A new mum has defended her decision to pierce her newborn’s ears at just two days old.
Parent and social media user Lara, who posts under the name @ Laraticaofficial went viral after sharing a video showing how much her adorable baby had changed after four months.
In the clip, the tot can be seen wearing a silver flower earring while swaddled in a hospital blanket.
The mum, who is from Colombia, says neonatologists in the hospital ‘pierced Lara’s ears’, adding: “When they are two-three days old, they don’t feel pain like a year or two!”
She claims Lara ‘didn’t even react’ to the piercing as babies’ lobes are ‘softer’ when they’re very young.
Although a contentious topic in the UK, piercing babies’ ears is common practice around the world.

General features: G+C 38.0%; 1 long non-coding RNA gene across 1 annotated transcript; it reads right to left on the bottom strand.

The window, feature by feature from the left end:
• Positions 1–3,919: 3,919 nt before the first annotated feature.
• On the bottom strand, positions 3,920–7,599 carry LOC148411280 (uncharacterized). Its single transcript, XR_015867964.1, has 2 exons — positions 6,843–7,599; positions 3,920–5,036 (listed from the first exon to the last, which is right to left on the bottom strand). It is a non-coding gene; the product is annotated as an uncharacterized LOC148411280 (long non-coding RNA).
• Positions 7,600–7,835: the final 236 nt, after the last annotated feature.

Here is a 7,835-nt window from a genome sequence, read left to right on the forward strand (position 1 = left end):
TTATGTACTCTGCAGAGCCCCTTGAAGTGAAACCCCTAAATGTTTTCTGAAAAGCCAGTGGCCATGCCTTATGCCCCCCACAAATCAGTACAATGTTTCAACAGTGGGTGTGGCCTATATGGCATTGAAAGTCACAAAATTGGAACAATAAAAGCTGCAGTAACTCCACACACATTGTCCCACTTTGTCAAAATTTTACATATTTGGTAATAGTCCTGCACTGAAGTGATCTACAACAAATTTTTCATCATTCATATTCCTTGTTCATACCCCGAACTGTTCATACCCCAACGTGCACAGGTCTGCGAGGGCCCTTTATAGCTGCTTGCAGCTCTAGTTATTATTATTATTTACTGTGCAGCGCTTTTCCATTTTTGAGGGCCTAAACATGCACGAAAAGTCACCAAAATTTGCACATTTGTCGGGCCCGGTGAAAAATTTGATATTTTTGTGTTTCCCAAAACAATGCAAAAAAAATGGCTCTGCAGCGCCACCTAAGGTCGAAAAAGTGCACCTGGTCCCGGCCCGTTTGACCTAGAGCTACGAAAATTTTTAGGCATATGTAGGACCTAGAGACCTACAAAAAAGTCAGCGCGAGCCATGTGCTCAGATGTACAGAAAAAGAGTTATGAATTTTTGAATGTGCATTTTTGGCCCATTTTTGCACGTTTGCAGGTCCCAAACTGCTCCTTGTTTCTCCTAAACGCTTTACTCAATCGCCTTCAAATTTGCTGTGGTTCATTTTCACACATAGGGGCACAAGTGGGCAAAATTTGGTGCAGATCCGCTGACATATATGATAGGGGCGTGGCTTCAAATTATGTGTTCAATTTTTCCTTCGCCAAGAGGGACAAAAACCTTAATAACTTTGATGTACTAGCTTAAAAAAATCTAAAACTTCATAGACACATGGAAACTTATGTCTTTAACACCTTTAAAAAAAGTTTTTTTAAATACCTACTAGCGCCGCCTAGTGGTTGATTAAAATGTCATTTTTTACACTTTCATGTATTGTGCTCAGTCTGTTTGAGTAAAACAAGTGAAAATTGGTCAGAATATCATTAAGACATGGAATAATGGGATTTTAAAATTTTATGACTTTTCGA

“It’s a tradition,” one TikTok user commented. “In Romania, they pierce the kids’ ear in the hospital…”
Another added: “Same as Indonesia… Every baby girl got [their] ear pierced at the hospital!”
However, some people felt very strongly against the idea, and branded the piercing as ‘body modification without consent’.
Many mothers were also concerned about the baby’s safety, with user Amy stating: “I’d be so afraid she’ll pull them off and choke on them. My daughter was seven, and more son eight when they got theirs done”.
Shonnie BarkerLott added: “I’m glad I wasn’t forced to get my ears pierced as a baby. It should be the choice of the child”.
According to WebMD, if you pierced a child younger than three months and they got an infection with a fever, “they would have to be admitted to the hospital”.
The website also recommends waiting until your child receives their tetanus vaccine before getting pierced.
“Other vaccines do not protect your child against the germs associated with an ear-piercing,” WebMD states.
“Tetanus infections themselves are not common and the risk of getting tetanus from an earlobe piercing is small. However, it’s still important to be proactive about your child’s health”.